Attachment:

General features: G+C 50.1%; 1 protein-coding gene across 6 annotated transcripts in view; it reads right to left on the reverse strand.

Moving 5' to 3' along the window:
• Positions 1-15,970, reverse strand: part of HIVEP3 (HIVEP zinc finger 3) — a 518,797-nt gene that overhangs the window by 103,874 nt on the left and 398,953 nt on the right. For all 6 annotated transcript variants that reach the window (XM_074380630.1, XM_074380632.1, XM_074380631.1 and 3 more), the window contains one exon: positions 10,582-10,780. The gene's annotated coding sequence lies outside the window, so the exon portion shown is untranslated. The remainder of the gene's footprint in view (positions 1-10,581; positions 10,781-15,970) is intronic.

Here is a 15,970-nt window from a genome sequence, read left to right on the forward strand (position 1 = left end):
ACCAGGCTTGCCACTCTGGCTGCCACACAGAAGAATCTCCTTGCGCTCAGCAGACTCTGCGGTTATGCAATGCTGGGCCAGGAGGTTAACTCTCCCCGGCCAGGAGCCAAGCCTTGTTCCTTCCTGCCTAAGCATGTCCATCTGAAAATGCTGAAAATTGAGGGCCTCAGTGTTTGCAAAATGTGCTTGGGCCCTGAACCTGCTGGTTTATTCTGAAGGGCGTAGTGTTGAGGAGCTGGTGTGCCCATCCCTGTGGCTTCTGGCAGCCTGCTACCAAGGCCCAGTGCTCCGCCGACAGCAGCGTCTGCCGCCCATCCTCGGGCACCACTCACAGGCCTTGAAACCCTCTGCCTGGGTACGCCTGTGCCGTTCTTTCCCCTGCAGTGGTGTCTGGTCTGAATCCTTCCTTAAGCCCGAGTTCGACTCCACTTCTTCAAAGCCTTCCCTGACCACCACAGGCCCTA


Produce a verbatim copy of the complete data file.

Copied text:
General features: G+C 50.1%; 1 protein-coding gene across 6 annotated transcripts in view; it reads right to left on the reverse strand.

Moving 5' to 3' along the window:
• Positions 1-15,970, reverse strand: part of HIVEP3 (HIVEP zinc finger 3) — a 518,797-nt gene that overhangs the window by 103,874 nt on the left and 398,953 nt on the right. For all 6 annotated transcript variants that reach the window (XM_074380630.1, XM_074380632.1, XM_074380631.1 and 3 more), the window contains one exon: positions 10,582-10,780. The gene's annotated coding sequence lies outside the window, so the exon portion shown is untranslated. The remainder of the gene's footprint in view (positions 1-10,581; positions 10,781-15,970) is intronic.

Here is a 15,970-nt window from a genome sequence, read left to right on the forward strand (position 1 = left end):
ACCAGGCTTGCCACTCTGGCTGCCACACAGAAGAATCTCCTTGCGCTCAGCAGACTCTGCGGTTATGCAATGCTGGGCCAGGAGGTTAACTCTCCCCGGCCAGGAGCCAAGCCTTGTTCCTTCCTGCCTAAGCATGTCCATCTGAAAATGCTGAAAATTGAGGGCCTCAGTGTTTGCAAAATGTGCTTGGGCCCTGAACCTGCTGGTTTATTCTGAAGGGCGTAGTGTTGAGGAGCTGGTGTGCCCATCCCTGTGGCTTCTGGCAGCCTGCTACCAAGGCCCAGTGCTCCGCCGACAGCAGCGTCTGCCGCCCATCCTCGGGCACCACTCACAGGCCTTGAAACCCTCTGCCTGGGTACGCCTGTGCCGTTCTTTCCCCTGCAGTGGTGTCTGGTCTGAATCCTTCCTTAAGCCCGAGTTCGACTCCACTTCTTCAAAGCCTTCCCTGACCACCACAGGCCCTA